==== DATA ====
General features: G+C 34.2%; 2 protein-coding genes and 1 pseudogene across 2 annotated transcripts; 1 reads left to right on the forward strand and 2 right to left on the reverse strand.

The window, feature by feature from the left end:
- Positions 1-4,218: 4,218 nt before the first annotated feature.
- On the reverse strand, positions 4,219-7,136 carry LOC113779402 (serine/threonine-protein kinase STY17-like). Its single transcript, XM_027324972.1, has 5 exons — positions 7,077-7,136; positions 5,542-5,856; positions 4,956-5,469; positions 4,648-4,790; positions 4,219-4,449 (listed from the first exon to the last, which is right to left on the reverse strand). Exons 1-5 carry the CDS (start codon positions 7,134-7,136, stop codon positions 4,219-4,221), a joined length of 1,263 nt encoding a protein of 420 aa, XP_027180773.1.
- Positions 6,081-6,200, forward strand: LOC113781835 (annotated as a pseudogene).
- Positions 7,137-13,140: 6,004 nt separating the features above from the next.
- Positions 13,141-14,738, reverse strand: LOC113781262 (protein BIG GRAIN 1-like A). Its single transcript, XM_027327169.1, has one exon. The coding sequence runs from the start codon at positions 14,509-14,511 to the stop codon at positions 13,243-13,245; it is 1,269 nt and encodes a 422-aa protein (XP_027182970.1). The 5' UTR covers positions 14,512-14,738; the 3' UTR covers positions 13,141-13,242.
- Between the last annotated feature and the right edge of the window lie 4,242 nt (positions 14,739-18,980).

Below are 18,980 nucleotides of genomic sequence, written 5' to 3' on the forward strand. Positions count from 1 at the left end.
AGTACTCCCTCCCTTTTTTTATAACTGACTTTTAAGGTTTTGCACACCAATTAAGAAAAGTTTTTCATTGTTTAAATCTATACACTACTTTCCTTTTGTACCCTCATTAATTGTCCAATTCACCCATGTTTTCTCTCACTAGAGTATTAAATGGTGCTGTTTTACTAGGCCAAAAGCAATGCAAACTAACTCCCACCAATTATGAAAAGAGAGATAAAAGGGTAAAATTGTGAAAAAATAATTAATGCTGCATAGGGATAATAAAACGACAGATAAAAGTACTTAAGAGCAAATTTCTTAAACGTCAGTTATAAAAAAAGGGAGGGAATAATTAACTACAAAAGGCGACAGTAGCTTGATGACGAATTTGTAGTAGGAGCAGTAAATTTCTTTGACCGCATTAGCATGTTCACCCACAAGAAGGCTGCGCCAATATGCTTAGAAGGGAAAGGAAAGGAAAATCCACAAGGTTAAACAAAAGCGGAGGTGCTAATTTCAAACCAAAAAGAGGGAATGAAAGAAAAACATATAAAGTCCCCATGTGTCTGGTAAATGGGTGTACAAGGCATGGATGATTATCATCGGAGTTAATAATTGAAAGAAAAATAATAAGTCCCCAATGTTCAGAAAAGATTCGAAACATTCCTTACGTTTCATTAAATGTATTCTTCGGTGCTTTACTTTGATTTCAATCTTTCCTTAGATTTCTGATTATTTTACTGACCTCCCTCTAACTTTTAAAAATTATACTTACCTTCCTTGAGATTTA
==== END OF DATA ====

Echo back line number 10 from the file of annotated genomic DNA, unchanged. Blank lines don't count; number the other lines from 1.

AGTACTCCCTCCCTTTTTTTATAACTGACTTTTAAGGTTTTGCACACCAATTAAGAAAAGTTTTTCATTGTTTAAATCTATACACTACTTTCCTTTTGTACCCTCATTAATTGTCCAATTCACCCATGTTTTCTCTCACTAGAGTATTAAATGGTGCTGTTTTACTAGGCCAAAAGCAATGCAAACTAACTCCCACCAATTATGAAAAGAGAGATAAAAGGGTAAAATTGTGAAAAAATAATTAATGCTGCATAGGGATAATAAAACGACAGATAAAAGTACTTAAGAGCAAATTTCTTAAACGTCAGTTATAAAAAAAGGGAGGGAATAATTAACTACAAAAGGCGACAGTAGCTTGATGACGAATTTGTAGTAGGAGCAGTAAATTTCTTTGACCGCATTAGCATGTTCACCCACAAGAAGGCTGCGCCAATATGCTTAGAAGGGAAAGGAAAGGAAAATCCACAAGGTTAAACAAAAGCGGAGGTGCTAATTTCAAACCAAAAAGAGGGAATGAAAGAAAAACATATAAAGTCCCCATGTGTCTGGTAAATGGGTGTACAAGGCATGGATGATTATCATCGGAGTTAATAATTGAAAGAAAAATAATAAGTCCCCAATGTTCAGAAAAGATTCGAAACATTCCTTACGTTTCATTAAATGTATTCTTCGGTGCTTTACTTTGATTTCAATCTTTCCTTAGATTTCTGATTATTTTACTGACCTCCCTCTAACTTTTAAAAATTATACTTACCTTCCTTGAGATTTA